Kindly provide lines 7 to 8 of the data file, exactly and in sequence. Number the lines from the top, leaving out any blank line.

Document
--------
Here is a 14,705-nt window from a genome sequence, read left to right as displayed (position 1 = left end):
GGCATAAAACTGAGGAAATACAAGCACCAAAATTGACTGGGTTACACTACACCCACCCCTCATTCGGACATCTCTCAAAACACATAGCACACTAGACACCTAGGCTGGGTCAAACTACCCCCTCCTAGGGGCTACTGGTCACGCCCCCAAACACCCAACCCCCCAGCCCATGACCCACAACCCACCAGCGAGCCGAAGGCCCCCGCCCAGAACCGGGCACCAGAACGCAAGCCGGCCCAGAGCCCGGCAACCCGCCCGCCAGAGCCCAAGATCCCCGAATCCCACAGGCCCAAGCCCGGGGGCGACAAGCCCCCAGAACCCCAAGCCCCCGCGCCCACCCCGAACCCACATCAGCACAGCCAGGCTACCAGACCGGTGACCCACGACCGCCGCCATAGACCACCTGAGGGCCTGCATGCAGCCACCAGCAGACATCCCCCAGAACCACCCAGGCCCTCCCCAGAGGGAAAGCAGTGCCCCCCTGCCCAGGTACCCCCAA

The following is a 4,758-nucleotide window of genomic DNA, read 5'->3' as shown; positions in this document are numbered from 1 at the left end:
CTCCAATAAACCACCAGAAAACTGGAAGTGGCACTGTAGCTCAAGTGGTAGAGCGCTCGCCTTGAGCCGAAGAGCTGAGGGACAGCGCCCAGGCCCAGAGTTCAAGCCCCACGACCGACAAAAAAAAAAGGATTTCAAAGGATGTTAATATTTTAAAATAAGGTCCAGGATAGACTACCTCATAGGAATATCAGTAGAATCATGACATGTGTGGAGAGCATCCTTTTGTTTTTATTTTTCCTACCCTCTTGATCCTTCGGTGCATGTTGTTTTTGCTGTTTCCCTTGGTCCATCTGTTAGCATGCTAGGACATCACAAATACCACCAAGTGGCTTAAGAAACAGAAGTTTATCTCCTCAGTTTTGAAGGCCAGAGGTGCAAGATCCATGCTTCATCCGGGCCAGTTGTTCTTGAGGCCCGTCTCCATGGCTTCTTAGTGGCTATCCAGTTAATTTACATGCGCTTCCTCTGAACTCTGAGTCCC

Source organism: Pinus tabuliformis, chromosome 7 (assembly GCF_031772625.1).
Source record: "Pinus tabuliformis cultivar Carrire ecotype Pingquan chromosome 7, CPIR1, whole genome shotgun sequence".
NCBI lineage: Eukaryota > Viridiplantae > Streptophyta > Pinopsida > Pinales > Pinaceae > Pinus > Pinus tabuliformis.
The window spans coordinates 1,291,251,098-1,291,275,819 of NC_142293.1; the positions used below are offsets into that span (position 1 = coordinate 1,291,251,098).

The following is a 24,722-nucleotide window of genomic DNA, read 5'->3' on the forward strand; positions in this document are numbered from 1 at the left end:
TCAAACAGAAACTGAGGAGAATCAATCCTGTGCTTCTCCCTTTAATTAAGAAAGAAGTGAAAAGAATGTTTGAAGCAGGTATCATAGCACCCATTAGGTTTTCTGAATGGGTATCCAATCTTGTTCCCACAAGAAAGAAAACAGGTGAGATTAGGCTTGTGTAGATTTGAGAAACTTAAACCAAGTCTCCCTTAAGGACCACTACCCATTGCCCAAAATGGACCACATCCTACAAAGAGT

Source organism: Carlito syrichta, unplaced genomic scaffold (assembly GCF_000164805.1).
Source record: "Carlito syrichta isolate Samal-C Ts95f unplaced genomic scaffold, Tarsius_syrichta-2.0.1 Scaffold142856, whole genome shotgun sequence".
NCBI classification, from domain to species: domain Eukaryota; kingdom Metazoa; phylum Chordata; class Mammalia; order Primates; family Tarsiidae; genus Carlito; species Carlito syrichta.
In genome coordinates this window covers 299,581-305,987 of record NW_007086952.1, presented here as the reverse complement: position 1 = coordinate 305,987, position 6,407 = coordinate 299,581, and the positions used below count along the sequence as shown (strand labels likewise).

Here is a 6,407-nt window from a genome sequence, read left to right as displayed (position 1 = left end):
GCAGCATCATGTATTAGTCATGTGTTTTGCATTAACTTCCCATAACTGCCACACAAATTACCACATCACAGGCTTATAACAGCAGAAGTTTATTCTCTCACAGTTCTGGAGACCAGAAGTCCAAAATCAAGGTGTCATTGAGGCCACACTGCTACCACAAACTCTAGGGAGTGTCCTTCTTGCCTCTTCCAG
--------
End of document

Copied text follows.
NCBI lineage: Eukaryota > Viridiplantae > Streptophyta > Pinopsida > Pinales > Pinaceae > Pinus > Pinus tabuliformis.
The window spans coordinates 1,291,251,098-1,291,275,819 of NC_142293.1; the positions used below are offsets into that span (position 1 = coordinate 1,291,251,098).